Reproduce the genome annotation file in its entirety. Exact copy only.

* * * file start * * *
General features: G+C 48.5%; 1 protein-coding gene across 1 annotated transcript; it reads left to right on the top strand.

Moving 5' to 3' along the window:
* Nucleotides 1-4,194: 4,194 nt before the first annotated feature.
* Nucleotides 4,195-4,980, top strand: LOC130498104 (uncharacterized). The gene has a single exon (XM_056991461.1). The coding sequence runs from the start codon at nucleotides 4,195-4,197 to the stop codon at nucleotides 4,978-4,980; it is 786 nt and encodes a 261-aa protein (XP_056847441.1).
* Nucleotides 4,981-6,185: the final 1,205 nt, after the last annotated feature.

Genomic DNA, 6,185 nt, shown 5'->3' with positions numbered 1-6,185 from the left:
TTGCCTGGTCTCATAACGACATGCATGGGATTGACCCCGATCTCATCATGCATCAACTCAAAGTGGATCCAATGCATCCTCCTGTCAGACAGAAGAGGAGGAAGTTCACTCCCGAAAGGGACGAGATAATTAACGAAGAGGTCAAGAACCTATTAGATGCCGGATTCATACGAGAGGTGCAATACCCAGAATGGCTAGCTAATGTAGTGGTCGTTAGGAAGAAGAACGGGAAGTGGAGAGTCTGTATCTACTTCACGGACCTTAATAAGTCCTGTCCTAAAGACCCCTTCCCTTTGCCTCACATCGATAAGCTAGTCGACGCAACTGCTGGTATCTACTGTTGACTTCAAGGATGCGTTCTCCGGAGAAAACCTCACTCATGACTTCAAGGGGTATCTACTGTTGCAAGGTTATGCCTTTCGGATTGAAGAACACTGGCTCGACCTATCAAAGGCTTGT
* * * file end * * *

General features: G+C 48.5%; 1 protein-coding gene across 1 annotated transcript; it reads left to right on the top strand.

Moving 5' to 3' along the window:
* Nucleotides 1-4,194: 4,194 nt before the first annotated feature.
* Nucleotides 4,195-4,980, top strand: LOC130498104 (uncharacterized). The gene has a single exon (XM_056991461.1). The coding sequence runs from the start codon at nucleotides 4,195-4,197 to the stop codon at nucleotides 4,978-4,980; it is 786 nt and encodes a 261-aa protein (XP_056847441.1).
* Nucleotides 4,981-6,185: the final 1,205 nt, after the last annotated feature.

Genomic DNA, 6,185 nt, shown 5'->3' with positions numbered 1-6,185 from the left:
TTGCCTGGTCTCATAACGACATGCATGGGATTGACCCCGATCTCATCATGCATCAACTCAAAGTGGATCCAATGCATCCTCCTGTCAGACAGAAGAGGAGGAAGTTCACTCCCGAAAGGGACGAGATAATTAACGAAGAGGTCAAGAACCTATTAGATGCCGGATTCATACGAGAGGTGCAATACCCAGAATGGCTAGCTAATGTAGTGGTCGTTAGGAAGAAGAACGGGAAGTGGAGAGTCTGTATCTACTTCACGGACCTTAATAAGTCCTGTCCTAAAGACCCCTTCCCTTTGCCTCACATCGATAAGCTAGTCGACGCAACTGCTGGTATCTACTGTTGACTTCAAGGATGCGTTCTCCGGAGAAAACCTCACTCATGACTTCAAGGGGTATCTACTGTTGCAAGGTTATGCCTTTCGGATTGAAGAACACTGGCTCGACCTATCAAAGGCTTGT